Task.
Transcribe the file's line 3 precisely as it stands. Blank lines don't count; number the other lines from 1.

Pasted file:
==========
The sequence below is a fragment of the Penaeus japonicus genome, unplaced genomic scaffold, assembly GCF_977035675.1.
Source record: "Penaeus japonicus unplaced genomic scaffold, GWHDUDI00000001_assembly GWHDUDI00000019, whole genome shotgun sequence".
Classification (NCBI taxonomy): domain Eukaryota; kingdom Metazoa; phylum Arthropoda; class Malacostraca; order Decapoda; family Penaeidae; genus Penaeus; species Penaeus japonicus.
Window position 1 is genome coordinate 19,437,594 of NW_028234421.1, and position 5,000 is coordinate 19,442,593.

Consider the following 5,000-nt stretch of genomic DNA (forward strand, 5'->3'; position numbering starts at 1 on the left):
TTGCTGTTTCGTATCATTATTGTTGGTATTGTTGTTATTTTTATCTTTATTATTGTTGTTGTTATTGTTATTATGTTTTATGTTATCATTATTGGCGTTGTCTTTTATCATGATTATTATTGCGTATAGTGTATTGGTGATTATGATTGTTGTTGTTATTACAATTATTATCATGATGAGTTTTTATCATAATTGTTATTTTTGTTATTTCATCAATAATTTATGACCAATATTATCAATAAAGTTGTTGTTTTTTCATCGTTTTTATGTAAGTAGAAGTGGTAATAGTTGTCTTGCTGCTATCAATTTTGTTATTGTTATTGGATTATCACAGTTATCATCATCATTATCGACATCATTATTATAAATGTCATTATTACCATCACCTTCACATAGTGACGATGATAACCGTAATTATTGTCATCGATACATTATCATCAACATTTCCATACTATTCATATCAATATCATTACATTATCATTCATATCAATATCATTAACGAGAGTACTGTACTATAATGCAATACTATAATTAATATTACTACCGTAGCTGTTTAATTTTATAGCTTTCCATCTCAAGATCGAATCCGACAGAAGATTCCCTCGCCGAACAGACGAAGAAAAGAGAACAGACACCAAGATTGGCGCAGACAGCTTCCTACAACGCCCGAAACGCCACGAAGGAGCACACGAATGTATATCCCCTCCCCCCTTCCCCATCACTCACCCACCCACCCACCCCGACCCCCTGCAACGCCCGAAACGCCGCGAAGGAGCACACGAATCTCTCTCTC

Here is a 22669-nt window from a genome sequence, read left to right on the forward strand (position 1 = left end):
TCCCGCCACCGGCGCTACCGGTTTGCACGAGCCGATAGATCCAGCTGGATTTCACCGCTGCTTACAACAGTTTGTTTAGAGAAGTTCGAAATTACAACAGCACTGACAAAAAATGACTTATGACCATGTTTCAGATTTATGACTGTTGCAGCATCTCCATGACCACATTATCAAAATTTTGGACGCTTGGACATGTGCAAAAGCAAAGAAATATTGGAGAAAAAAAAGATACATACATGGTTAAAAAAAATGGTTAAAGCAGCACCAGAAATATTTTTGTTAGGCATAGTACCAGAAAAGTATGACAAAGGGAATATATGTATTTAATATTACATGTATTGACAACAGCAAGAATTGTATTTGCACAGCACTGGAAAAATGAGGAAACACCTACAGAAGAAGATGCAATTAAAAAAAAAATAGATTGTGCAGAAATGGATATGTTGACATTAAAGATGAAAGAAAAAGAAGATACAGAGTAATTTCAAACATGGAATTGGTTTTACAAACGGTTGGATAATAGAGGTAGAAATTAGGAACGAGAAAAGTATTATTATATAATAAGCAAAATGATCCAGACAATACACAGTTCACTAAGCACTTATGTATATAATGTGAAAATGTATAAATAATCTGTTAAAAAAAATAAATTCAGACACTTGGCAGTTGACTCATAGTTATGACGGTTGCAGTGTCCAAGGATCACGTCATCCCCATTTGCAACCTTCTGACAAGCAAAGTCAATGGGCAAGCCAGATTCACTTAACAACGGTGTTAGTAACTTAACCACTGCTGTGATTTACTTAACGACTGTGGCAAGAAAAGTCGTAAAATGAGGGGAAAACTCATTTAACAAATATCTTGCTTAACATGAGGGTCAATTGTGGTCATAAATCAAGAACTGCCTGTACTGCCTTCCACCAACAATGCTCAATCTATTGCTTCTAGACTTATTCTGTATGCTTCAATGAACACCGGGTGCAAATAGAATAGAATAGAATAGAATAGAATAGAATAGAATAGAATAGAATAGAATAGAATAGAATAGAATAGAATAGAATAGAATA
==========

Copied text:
Classification (NCBI taxonomy): domain Eukaryota; kingdom Metazoa; phylum Arthropoda; class Malacostraca; order Decapoda; family Penaeidae; genus Penaeus; species Penaeus japonicus.